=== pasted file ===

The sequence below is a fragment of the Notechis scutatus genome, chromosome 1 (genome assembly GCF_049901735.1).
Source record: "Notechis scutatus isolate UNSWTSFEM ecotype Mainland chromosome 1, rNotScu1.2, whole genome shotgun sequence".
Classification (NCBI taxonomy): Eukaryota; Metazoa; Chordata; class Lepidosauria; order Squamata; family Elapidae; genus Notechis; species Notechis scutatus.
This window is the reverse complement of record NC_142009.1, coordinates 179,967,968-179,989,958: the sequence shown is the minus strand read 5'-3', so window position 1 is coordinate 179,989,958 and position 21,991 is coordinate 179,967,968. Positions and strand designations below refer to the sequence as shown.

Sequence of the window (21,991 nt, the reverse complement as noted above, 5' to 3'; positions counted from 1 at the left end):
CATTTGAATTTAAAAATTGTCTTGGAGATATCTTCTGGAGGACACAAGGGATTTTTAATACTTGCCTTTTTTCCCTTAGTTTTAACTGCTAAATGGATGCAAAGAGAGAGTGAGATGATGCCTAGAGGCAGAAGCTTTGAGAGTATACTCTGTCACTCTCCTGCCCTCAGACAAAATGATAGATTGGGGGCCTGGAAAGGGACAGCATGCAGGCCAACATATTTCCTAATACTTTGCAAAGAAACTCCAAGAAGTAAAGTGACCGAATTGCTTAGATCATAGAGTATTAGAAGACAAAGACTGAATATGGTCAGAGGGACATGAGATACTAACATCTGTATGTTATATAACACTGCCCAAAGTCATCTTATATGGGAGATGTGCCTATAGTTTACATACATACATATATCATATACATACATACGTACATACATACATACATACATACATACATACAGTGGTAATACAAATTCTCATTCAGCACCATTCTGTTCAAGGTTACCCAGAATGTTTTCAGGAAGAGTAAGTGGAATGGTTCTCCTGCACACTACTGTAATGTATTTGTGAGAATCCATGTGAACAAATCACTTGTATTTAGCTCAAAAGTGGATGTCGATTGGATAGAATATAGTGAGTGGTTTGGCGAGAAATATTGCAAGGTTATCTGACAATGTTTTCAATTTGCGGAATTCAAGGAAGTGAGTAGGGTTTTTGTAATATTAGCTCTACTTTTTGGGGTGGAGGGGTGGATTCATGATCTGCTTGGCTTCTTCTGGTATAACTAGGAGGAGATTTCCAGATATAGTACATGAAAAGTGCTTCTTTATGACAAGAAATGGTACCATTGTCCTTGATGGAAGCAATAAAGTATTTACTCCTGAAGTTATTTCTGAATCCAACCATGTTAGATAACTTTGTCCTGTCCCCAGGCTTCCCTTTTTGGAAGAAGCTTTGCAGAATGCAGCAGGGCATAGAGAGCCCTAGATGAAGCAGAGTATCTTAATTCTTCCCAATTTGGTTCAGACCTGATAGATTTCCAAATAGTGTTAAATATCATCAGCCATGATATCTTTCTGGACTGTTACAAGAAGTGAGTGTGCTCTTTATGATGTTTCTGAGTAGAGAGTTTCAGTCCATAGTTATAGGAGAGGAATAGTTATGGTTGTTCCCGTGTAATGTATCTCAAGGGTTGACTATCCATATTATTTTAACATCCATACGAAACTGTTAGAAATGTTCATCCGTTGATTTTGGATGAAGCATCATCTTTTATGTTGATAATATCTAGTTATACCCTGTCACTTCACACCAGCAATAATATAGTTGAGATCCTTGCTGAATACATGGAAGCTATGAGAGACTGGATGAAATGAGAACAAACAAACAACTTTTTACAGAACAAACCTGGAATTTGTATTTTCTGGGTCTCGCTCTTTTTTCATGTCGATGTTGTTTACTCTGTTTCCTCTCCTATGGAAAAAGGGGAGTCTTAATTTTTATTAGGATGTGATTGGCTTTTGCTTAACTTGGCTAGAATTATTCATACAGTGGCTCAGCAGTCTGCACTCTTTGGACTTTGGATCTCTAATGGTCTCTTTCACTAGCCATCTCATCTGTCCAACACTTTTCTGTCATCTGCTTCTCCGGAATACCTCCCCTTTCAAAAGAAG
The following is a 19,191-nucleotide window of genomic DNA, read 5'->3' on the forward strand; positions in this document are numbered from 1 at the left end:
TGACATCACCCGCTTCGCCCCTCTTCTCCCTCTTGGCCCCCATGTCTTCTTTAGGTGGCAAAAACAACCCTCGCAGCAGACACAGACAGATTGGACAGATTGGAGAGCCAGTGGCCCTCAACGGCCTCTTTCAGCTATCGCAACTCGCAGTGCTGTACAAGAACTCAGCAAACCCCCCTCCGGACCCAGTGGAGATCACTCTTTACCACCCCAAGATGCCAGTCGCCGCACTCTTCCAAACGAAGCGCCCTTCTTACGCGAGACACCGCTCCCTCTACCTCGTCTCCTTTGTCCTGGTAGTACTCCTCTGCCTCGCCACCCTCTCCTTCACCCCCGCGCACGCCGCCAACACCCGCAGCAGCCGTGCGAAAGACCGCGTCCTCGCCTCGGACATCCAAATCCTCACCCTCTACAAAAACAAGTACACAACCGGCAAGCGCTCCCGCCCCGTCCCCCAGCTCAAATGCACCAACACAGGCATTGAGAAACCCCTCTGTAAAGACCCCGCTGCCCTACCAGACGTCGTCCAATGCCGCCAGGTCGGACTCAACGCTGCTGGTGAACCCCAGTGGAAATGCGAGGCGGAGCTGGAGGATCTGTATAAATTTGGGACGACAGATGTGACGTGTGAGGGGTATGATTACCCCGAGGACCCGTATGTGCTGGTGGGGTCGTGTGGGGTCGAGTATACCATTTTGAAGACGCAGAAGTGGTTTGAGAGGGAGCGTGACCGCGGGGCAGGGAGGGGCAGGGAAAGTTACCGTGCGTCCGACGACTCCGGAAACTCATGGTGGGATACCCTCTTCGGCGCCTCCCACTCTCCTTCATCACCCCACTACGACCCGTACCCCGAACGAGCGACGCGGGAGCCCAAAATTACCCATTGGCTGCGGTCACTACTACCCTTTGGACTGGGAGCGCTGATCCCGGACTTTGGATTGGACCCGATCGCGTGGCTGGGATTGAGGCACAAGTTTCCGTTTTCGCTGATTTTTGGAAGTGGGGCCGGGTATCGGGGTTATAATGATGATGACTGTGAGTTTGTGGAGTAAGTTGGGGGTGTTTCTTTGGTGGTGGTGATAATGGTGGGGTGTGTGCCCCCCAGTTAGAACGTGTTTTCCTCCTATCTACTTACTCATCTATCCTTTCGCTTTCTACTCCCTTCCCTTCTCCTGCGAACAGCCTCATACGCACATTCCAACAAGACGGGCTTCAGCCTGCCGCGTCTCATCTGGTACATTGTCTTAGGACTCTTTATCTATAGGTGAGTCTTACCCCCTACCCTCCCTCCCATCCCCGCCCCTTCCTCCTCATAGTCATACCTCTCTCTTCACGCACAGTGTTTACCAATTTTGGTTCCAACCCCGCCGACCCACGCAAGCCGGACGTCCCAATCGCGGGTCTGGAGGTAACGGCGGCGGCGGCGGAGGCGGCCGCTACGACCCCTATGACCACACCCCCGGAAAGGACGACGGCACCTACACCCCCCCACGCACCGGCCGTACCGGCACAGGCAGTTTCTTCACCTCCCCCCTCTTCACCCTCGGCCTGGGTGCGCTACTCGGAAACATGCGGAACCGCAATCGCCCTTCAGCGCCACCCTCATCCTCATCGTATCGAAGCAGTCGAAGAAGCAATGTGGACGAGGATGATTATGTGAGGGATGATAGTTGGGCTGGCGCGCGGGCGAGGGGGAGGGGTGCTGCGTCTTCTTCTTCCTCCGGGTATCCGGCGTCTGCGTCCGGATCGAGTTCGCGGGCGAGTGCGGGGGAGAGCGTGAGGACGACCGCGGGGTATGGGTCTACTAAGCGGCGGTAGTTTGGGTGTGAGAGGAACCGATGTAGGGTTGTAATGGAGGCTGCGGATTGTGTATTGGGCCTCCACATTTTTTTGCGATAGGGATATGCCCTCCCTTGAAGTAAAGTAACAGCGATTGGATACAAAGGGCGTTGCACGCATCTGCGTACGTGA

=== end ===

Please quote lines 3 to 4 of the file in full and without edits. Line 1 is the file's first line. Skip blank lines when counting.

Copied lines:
Classification (NCBI taxonomy): Eukaryota; Metazoa; Chordata; class Lepidosauria; order Squamata; family Elapidae; genus Notechis; species Notechis scutatus.
This window is the reverse complement of record NC_142009.1, coordinates 179,967,968-179,989,958: the sequence shown is the minus strand read 5'-3', so window position 1 is coordinate 179,989,958 and position 21,991 is coordinate 179,967,968. Positions and strand designations below refer to the sequence as shown.